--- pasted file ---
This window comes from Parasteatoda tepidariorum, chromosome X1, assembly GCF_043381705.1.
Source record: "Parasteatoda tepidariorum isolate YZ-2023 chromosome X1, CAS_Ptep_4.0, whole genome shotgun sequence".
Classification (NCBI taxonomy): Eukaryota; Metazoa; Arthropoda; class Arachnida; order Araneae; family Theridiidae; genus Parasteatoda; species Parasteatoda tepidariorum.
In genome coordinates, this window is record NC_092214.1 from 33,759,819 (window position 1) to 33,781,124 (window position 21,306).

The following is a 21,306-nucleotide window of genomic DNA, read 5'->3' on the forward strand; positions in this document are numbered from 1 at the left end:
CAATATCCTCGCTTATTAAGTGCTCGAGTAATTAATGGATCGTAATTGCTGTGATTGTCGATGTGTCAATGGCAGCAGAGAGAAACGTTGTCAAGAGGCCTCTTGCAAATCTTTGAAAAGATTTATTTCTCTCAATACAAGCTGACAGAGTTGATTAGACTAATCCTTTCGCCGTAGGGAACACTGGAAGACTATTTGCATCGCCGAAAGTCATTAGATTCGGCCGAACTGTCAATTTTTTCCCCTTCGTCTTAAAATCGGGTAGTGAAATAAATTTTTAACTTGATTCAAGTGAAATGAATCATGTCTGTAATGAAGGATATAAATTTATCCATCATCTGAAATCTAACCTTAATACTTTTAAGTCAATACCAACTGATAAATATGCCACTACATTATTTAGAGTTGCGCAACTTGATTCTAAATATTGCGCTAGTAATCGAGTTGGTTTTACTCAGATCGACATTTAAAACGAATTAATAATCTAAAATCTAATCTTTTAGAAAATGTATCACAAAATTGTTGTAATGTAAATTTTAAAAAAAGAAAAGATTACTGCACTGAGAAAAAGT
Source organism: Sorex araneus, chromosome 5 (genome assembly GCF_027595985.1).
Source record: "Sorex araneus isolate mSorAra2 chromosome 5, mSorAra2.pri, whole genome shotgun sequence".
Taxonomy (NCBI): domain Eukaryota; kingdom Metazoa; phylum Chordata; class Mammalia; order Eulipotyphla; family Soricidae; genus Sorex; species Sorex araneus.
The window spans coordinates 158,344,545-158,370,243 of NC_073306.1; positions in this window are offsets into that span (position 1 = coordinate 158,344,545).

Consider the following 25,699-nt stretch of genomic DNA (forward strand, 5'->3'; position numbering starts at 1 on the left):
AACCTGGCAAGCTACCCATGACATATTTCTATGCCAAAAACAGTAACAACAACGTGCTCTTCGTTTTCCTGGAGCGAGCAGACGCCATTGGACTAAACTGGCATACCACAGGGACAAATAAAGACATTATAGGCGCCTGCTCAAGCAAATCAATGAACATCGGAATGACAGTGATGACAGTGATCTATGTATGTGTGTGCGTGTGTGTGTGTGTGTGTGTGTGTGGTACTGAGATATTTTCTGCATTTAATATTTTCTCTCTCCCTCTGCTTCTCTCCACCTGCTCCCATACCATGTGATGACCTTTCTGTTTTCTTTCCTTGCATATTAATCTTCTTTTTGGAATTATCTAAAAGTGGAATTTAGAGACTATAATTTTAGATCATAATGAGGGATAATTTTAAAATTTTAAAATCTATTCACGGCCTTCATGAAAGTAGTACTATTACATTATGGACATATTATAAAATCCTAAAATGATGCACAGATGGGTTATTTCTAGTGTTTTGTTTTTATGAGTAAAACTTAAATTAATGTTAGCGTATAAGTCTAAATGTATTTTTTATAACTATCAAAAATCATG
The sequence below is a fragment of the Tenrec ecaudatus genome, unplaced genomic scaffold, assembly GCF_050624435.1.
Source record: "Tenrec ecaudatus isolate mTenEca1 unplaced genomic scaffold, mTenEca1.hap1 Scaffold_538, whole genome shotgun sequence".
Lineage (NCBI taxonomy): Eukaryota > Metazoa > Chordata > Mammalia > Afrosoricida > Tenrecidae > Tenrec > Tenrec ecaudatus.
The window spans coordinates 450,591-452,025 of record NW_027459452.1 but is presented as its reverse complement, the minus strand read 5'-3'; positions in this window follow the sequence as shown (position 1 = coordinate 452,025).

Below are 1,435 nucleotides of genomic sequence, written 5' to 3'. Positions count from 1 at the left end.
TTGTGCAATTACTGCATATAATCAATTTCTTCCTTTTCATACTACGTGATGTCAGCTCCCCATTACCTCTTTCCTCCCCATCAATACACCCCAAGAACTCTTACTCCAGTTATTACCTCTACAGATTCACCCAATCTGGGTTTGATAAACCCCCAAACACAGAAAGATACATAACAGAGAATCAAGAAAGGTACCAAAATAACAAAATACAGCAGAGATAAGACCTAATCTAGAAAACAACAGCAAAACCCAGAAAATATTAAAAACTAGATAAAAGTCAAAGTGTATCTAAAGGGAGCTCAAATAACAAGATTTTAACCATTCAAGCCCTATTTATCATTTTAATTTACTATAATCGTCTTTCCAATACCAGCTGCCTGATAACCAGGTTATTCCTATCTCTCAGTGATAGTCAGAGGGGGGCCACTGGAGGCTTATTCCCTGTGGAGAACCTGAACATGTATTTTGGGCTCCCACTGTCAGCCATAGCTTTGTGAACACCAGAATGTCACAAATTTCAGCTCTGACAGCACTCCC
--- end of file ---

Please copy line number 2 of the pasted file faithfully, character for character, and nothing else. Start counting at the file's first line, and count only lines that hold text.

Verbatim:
Source record: "Parasteatoda tepidariorum isolate YZ-2023 chromosome X1, CAS_Ptep_4.0, whole genome shotgun sequence".